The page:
Pedestrian Safety in Chennai
Keywords: Non-Motorized Transport Policy, Chennai, Road Safety, Pedestrian
ACRS, DOI:10.33492/JRS-D-20-00249, https://doi.org/10.33492/JRS-D-20-00249
Submission Date: August 1, 2020 Journal
Suggested Citation: Suggested Citation: Narayanan, S. (2020). “Pedestrian Safety in Chennai”. Journal of Road Safety, 31(3), 15-32. https://doi.org/10.33492/JRS-D-20-00249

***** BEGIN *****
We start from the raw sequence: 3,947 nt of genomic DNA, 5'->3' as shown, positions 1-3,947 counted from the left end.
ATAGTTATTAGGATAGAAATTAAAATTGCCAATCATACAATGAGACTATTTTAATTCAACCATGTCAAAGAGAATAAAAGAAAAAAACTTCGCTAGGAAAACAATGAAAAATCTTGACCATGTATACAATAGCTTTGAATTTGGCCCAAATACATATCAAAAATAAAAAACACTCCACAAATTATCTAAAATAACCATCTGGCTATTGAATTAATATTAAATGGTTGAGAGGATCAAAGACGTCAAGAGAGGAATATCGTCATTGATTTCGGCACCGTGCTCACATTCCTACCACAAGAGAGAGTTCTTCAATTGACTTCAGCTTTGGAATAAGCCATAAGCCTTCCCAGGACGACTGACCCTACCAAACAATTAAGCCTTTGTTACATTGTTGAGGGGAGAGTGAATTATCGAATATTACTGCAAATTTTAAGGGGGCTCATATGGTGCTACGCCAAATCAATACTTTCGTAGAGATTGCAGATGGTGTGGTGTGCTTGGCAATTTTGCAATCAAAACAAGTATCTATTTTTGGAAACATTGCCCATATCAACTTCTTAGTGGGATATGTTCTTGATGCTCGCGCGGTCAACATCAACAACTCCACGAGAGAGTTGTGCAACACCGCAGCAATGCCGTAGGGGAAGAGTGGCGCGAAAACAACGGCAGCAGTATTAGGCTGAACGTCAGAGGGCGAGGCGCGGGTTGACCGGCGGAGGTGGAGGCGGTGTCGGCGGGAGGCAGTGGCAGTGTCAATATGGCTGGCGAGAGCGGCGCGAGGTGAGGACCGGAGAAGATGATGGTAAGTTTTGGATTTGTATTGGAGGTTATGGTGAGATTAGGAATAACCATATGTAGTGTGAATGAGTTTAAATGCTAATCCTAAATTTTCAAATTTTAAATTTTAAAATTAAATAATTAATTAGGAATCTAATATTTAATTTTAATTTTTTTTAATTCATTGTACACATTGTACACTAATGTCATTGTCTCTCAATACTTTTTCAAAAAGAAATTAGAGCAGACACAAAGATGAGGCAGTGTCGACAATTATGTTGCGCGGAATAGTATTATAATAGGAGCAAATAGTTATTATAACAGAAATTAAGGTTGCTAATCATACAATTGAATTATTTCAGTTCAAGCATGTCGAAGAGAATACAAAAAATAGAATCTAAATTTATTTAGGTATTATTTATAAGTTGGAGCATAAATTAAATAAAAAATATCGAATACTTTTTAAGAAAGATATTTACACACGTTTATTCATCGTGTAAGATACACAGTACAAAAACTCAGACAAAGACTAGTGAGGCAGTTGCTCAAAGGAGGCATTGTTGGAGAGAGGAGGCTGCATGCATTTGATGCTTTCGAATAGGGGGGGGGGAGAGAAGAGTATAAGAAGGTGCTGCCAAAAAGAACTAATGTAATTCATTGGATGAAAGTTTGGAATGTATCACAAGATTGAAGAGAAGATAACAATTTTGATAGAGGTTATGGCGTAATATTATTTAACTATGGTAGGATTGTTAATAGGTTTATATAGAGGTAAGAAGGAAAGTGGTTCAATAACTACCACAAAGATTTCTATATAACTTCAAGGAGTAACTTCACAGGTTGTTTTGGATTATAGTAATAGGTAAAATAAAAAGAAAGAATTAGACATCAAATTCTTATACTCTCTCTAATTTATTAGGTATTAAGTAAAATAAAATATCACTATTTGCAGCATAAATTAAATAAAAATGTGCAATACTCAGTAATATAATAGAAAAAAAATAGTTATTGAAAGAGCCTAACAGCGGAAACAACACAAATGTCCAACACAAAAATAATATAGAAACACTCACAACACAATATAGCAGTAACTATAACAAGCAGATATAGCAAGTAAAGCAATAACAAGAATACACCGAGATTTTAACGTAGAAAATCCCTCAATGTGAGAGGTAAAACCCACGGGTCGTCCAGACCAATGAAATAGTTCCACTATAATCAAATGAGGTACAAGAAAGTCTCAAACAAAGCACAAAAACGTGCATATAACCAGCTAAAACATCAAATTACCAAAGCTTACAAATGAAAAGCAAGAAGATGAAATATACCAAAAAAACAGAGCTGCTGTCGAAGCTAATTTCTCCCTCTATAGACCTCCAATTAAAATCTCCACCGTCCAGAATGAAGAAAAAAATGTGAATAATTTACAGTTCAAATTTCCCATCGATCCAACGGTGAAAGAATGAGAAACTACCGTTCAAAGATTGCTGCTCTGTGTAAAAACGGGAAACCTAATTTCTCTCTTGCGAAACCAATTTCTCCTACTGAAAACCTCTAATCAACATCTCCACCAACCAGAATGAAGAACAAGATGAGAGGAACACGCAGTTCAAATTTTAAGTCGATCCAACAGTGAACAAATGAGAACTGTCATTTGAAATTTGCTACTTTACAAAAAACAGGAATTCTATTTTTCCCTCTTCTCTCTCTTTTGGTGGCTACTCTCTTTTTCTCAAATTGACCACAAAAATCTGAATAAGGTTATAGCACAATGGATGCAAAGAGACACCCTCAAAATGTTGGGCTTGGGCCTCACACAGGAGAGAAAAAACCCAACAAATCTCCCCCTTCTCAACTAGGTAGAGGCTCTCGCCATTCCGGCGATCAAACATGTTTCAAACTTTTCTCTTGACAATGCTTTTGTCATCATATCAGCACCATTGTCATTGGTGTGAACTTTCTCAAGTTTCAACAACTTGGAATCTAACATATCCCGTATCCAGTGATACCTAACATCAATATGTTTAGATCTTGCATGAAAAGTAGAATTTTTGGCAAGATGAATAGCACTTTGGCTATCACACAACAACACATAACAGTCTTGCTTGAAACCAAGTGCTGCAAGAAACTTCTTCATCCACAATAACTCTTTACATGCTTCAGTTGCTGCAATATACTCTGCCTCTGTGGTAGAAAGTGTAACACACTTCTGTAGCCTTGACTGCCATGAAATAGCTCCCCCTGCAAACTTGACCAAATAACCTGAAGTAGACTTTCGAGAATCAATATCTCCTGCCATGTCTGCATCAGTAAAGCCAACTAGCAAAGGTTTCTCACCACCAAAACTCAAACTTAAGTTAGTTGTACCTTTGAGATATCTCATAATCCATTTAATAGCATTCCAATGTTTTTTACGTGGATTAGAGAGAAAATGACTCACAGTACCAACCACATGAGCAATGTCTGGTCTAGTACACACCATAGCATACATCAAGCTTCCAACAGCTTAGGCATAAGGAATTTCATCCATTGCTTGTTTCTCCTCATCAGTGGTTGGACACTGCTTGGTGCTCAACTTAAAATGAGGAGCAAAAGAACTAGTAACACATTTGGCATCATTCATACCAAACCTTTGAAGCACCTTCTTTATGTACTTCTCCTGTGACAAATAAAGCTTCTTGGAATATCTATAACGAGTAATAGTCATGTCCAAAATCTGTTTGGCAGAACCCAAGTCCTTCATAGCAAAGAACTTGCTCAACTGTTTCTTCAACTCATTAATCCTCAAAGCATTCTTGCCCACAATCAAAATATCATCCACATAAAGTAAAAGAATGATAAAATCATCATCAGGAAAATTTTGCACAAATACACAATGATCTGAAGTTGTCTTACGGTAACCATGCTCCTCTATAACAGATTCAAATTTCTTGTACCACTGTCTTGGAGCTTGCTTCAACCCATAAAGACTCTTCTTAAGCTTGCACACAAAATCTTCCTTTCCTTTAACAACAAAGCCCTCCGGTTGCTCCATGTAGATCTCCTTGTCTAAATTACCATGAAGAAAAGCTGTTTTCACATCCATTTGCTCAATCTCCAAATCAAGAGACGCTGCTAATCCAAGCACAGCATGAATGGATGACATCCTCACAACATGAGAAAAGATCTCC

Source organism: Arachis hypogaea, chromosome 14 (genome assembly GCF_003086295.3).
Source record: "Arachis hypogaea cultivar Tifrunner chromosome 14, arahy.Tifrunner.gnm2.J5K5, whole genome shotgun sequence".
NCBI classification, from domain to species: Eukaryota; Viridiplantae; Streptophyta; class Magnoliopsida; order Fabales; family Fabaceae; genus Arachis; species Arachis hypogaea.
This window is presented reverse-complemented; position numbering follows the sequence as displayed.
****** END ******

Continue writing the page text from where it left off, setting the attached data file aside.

Pedestrian and cyclist safety are not considered by urban planners or road users in India. Data on road crashes tend to underreport crashes involving this group. In spite of adopting a Non-Motorised-Transport (NMT) friendly policy in 2014, Chennai city in Tamil Nadu continues to prioritise motorised transport. Five years after the NMT Policy adoption, pedestrian infrastructure was assessed in 11 locations. A perception survey of 37 road users was also conducted as the Policy calls for changing the mindset of motorists towards pedestrians. The pedestrian infrastructure assessment found that footpath and pedestrian crossings are inadequate with only six locations having contiguous, wide, walkable footpaths for some distance. Even in these locations, the footpath is encroached upon by parked vehicles, garbage, utilities, and shops. Even roads which have seen pedestrian-focussed interventions fall short. Pedestrian infrastructure, what little exists, is not friendly towards the elderly and people with disabilities. The perception survey suggests that pedestrians are not safe on the roads and that motorists do not slow down or stop for pedestrians. Some motorists (autorickshaw drivers and bus drivers) felt that pedestrians put themselves at risk by walking on the road and crossing the road as they please. Pedestrians interviewed, however, pointed out that footpaths are few, and those that exist are encroached upon, forcing pedestrians to walk on the road. In spite of being the first city in India to adopt an NMT Policy, many pedestrians continues to be precarious.